Eye on Nature: An unusual fairy ring and early flowerings

Your notes and queries for Eanna Ní Lamhna

I found this in the woods by the river and was wondering what it is. – Teddy Fransens (10)

It is an oak leaf with a cherry gall on it. This is caused by a small wasp, which lays an egg on the leaf. The grub develops in the gall and the adult wasp will emerge in midwinter.

We spotted this bird outside our classroom window. Can you identify it? – First Class, Coolnasmear NS, Co Waterford

I can – it is a very odd-looking female chaffinch. As it lacks most of its normal colours, it is described as being a leucistic individual.


The attached photo is of a lone cowslip that would seem to be a very early flowering. It seems to point towards a confused and confusing natural world. – Paul Bird

It’s early, I’ll grant you that. The National Biodiversity Data Centre receives most records of this species in April and May, but it has received records of this plant in flower in every month of the year. Climate change is generally making plants flower earlier.

I saw these catkins on a leafless tree in Dublin on February 1st. Is this very early? – CO Donnell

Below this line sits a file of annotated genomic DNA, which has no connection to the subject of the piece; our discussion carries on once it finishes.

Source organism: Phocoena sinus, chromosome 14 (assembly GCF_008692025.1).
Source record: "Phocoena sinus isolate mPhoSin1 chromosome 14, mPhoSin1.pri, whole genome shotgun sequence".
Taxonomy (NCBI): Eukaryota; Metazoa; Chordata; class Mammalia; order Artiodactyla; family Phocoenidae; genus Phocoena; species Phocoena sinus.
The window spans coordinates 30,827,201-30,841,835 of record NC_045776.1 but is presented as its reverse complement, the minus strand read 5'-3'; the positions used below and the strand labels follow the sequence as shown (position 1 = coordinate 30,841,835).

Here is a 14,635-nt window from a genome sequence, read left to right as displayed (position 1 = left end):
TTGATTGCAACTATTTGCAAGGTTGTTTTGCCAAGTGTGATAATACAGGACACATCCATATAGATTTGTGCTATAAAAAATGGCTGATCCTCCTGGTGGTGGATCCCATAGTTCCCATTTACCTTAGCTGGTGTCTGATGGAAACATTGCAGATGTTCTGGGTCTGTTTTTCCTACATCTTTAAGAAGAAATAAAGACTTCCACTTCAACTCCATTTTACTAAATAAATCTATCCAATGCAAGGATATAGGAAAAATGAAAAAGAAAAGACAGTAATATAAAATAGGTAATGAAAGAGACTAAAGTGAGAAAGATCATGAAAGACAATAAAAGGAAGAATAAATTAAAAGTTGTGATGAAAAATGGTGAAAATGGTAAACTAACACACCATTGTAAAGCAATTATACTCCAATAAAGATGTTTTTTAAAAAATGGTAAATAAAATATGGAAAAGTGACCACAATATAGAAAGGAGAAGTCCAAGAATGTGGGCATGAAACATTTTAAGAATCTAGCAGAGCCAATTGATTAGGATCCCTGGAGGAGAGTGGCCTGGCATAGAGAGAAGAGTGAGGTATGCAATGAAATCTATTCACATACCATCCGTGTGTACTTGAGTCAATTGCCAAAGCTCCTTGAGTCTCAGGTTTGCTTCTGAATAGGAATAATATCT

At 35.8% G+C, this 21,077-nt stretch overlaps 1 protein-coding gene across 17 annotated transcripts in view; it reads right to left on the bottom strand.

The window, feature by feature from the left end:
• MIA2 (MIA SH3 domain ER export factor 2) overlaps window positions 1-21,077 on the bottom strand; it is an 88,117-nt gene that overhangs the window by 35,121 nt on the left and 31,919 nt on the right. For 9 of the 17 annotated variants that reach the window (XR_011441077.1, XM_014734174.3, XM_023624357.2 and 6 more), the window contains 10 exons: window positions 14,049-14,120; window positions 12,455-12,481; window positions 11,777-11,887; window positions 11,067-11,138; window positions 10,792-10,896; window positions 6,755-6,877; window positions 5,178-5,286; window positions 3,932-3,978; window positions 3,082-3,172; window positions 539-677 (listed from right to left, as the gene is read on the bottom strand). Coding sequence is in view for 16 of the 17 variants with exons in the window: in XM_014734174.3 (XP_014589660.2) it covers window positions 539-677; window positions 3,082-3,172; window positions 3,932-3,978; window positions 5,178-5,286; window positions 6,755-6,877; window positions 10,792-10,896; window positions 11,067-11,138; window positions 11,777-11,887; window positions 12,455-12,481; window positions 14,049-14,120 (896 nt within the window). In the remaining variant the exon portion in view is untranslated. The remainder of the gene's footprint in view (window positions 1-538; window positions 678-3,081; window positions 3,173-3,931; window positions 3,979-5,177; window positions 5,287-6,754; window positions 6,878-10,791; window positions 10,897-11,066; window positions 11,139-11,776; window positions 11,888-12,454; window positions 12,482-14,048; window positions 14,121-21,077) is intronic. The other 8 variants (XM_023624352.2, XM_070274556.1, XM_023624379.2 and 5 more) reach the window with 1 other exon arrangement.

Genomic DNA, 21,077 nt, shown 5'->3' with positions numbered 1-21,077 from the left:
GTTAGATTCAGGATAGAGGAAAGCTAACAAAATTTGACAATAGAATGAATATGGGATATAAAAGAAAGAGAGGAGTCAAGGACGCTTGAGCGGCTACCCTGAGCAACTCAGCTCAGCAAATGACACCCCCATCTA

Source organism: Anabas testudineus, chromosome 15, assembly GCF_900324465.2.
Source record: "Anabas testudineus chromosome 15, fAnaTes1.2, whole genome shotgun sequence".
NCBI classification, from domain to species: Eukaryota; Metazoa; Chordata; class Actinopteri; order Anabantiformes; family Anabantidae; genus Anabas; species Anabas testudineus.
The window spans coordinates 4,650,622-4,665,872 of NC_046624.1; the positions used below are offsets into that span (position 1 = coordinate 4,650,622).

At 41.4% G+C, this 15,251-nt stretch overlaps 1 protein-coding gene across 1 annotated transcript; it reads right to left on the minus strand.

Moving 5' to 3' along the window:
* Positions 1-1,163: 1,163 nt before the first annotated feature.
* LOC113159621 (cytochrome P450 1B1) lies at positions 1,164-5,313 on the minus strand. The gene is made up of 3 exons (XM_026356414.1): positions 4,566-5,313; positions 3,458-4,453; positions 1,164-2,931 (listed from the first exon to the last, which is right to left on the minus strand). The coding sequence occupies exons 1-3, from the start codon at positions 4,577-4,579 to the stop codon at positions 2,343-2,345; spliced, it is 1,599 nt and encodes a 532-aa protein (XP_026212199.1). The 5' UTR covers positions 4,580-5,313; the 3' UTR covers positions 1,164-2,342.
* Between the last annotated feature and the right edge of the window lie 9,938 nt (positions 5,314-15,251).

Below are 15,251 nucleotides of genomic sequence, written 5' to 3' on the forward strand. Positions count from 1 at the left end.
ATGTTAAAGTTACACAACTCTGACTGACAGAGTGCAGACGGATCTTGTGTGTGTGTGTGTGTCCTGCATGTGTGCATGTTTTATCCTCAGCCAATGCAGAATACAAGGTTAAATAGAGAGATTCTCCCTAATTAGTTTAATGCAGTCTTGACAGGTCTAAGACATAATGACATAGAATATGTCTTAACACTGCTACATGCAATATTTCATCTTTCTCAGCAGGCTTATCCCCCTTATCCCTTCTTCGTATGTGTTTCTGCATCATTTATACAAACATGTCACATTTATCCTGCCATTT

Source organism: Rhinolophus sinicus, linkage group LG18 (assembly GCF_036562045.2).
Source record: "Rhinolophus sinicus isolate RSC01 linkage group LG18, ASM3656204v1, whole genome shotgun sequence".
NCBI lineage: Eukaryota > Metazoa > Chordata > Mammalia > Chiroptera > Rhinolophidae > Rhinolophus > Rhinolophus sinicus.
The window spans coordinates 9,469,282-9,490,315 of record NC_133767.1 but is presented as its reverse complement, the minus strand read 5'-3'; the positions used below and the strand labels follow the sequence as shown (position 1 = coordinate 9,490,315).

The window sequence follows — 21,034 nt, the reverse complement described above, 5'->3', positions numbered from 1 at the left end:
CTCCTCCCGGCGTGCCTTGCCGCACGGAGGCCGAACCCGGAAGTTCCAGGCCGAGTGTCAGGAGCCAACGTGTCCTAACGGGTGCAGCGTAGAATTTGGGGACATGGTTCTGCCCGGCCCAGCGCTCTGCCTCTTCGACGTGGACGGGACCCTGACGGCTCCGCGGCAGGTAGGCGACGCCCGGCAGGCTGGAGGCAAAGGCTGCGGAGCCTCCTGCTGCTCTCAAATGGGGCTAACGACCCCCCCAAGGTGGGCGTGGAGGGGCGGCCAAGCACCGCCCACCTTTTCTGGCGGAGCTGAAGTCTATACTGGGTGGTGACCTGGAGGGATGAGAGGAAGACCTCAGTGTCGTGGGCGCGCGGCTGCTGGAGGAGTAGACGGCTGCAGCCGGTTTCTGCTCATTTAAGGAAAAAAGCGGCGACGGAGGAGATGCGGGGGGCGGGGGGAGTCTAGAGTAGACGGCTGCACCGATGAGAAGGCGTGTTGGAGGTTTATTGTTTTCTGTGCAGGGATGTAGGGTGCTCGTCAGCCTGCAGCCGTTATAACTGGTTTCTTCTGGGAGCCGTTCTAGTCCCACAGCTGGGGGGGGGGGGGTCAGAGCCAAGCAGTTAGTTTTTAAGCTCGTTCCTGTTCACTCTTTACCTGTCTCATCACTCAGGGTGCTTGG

No, these are the male catkin flowers of the hazel tree. The wind blows the pollen to the small female catkins, fertilising them, before the leaves open. So this is the right time of year for this and catkins are one of the earliest signs of spring.

What causes this circle of fungi, which my neighbour found in his back garden last autumn? – John Mc Carthy, Limerick

While it is called a fairy ring fungus, one thing is certain: it wasn’t caused by the fairies. A spore blew in from another area, germinated and expanded underground in a circular fashion. It sends up its mushroom fruiting bodies just inside the circumference of the growth.

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